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Baseball Numbers That Don’t Involve Math

I was thinking of writing an article about how the Pirates ? relievers became relievers. I wanted to look at each players ? Baseball Reference or Fangraphs page and then tell the story. Then I thought the better article would be to show how I look at the Matrix display that is a Baseball Reference Player page. I ?ll do the same thing with a Fangraphs page eventually.

The player I chose for the website often referred to as BRef or BR was the popular Tony Watson. I included a Legend below for those not familiar with the abbreviations.

Tony Watson


H/9 – hits per 9 innings (i.e. 27 outs)

BB/9 – walks per 9 innings

SO/9 – strikeouts per 9 innings

WHIP – walks plus hits per inning pitched (i.e.. 3 outs)

SO/W – strikeouts per walk



  • Age 22 means he was a player drafted out of college versus high school
  • He started 13 games (GS) and logged 67 innings (IP) in short season A ball, meaning he signed right away; this is not surprising for a non-elite college draftee in 2007
  • He had a good SO/9 rate at 7.7 and a very good BB/9 rate at 1.1
  • He did what he needed to do in 2007 to stay on the starter track


  • Age 23 at high A ball (A+) is a little old, as prospects at this level are usually 21-22 years old
  • He started 28 games and didn ?t bump up to AA at midseason meaning he wasn ?t amazing
  • His BB/9 went up and his SO/9 went down to a pedestrian 6.2
  • You could make an assumption he lacks an elite fastball or lack of third pitch (or could message a scout or search the internet for scouting write-ups)


  • Age 24 at AA which is again a little old but also Fall League, which is where teams showcase certain players. Hmmmm ?
  • Only 16 games and 5 games started. Looks like injury with Fall League being used for extra innings.
  • Once I see 28 innings I ignore all remaining stats but look towards the next season to see what happens


  • Age 25 and back at AA.
  • Pitched in 34 games but wait ? 9 games started but also 5 games finished (GF) and two saves (SV). Looks like either innings limit based on injury the prior year or transition to the bullpen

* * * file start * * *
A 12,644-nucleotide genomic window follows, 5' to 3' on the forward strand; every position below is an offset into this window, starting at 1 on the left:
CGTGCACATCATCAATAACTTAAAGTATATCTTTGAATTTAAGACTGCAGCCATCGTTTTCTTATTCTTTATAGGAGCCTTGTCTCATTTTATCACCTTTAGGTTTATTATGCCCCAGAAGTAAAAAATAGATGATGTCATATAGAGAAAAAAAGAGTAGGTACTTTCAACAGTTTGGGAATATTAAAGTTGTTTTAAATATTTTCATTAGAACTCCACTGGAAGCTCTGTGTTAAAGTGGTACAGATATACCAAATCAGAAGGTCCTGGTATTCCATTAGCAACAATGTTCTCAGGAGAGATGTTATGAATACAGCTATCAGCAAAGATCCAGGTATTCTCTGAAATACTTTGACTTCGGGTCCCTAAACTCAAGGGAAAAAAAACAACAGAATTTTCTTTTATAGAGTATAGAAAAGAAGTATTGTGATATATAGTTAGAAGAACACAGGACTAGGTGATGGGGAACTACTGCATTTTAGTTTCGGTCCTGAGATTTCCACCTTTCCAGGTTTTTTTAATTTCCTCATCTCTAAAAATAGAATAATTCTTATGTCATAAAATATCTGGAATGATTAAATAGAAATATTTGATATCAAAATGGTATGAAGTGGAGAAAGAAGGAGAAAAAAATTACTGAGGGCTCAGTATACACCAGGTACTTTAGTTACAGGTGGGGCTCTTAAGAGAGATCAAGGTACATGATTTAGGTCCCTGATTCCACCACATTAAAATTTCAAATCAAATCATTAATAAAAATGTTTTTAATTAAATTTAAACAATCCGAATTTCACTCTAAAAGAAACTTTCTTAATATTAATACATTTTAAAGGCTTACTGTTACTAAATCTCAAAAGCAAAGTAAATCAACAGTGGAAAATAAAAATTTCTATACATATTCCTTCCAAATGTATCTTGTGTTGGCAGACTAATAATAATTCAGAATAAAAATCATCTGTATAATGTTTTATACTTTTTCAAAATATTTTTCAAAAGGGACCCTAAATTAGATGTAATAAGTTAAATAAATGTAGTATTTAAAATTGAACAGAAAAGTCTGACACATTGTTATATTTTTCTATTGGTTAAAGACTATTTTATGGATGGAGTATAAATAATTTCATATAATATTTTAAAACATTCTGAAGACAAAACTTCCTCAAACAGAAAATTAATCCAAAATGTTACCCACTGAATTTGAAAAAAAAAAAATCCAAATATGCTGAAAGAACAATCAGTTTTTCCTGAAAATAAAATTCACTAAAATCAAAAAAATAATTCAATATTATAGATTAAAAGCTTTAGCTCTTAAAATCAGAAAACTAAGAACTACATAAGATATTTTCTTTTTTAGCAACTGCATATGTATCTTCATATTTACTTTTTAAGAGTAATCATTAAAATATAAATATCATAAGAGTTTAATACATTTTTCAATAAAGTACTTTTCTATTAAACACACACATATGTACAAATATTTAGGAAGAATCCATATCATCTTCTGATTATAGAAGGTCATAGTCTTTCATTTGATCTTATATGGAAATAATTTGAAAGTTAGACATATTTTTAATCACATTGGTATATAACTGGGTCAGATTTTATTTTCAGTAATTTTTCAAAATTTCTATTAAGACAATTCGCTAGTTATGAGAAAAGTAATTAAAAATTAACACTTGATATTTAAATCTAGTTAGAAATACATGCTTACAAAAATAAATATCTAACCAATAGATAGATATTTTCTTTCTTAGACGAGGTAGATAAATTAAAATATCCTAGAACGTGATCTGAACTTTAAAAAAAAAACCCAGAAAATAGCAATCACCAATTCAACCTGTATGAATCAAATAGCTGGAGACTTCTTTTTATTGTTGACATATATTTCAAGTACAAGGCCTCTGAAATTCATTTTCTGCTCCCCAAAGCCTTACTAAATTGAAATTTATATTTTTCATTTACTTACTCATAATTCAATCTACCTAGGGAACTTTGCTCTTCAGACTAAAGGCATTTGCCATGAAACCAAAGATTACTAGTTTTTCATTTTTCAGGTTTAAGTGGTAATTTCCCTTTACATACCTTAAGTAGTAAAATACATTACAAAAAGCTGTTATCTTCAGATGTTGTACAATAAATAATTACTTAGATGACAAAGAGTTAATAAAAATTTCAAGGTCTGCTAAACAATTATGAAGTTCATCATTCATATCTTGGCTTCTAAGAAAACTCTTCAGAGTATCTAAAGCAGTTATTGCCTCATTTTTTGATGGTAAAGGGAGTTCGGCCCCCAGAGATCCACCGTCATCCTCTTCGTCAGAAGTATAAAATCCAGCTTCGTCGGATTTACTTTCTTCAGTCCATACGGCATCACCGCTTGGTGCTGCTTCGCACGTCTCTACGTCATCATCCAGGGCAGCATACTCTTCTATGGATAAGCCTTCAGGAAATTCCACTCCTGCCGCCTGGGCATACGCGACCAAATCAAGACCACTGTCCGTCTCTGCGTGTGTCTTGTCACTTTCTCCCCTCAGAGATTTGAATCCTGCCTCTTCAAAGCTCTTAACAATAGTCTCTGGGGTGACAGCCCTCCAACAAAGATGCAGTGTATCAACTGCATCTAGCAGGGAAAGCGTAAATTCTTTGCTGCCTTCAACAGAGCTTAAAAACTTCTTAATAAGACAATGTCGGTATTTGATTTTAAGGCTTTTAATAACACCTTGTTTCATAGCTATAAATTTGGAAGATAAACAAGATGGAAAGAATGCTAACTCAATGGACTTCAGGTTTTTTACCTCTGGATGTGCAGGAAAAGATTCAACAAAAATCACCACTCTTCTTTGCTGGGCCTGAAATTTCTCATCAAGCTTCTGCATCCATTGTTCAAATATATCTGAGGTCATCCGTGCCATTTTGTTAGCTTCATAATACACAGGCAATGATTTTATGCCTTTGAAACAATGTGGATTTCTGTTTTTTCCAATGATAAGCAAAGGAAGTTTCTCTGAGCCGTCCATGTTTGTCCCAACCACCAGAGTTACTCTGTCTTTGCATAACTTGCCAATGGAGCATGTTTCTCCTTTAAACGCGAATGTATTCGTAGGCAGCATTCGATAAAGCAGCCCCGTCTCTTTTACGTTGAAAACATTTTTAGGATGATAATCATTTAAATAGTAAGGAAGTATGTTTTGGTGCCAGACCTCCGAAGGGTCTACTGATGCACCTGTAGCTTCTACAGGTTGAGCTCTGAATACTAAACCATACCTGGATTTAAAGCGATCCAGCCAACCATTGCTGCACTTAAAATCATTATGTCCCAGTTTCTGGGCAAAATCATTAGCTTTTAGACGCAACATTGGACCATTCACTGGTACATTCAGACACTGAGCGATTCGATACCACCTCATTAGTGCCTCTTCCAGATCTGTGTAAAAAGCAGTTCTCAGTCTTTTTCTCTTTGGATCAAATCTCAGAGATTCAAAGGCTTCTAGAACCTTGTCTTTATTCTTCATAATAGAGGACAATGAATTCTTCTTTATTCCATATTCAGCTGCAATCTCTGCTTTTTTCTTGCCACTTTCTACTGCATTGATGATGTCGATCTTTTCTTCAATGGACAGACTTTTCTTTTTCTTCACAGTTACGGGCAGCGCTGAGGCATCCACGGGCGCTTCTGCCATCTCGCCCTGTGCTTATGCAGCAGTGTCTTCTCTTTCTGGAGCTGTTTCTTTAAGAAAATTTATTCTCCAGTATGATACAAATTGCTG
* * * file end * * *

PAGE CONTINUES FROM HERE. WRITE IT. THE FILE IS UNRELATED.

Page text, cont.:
• 111 innings pitched with some time in the bullpen tells me he was probably healthy all year
  • SO/9 rate is back up to a nice level. BB/9 rate is back down to a nice number
  • WHIP is very low driven by his 6.6 H/9. Starting to show potential as a nice reliever. Especially knowing he ?s left-handed and the rarity of good left-handed pitching with control.


  • Age 26 and now at AAA
  • If he ?s a non-Pirate prospect, I note which league he ?s playing AAA in (the Pacific Coast League is a league with tremendous hitter ballparks which skew the numbers severely)
  • 26 games with 1 game started (might have been a spot start) but 6 games finished. Looks like he ?s a full time reliever.
  • Before I look at his ?peripherals ? (BB/9, SO/9 etc.) I notice he got called up to the majors
  • Once I see he went to the majors, seemed to stick there and logged some 41 innings in the majors as a reliever I ignore his minor league statistics


  • He ?s solidly a reliever in at major league bullpen
  • He ?s logging a lot of innings for a modern day reliever
  • His peripherals show a progression of good to elite. The eye popping statistics are the .879 WHIP in 2013 and his SO/W ratio of 5.40 in 2014. The All-Star appearance (AS) in 2014 seems well deserved.

You don’t have to be a numbers nerd to look at modern day statistics. The great thing about pages like Baseball Reference and Fangraphs is that you can acquire as much numeric knowledge that you want — you choose your level of involvement.

About Michael Bradley (36 Articles)
Michael is a Pirates contributor to The Point of Pittsburgh. Michael is former submarine officer and Naval Academy grad. He now runs a small consulting firm and does veteran related job fairs. He is a SABR member and regularly attends Altoona Curve games to scout the Pirate prospects.
Contact: Twitter

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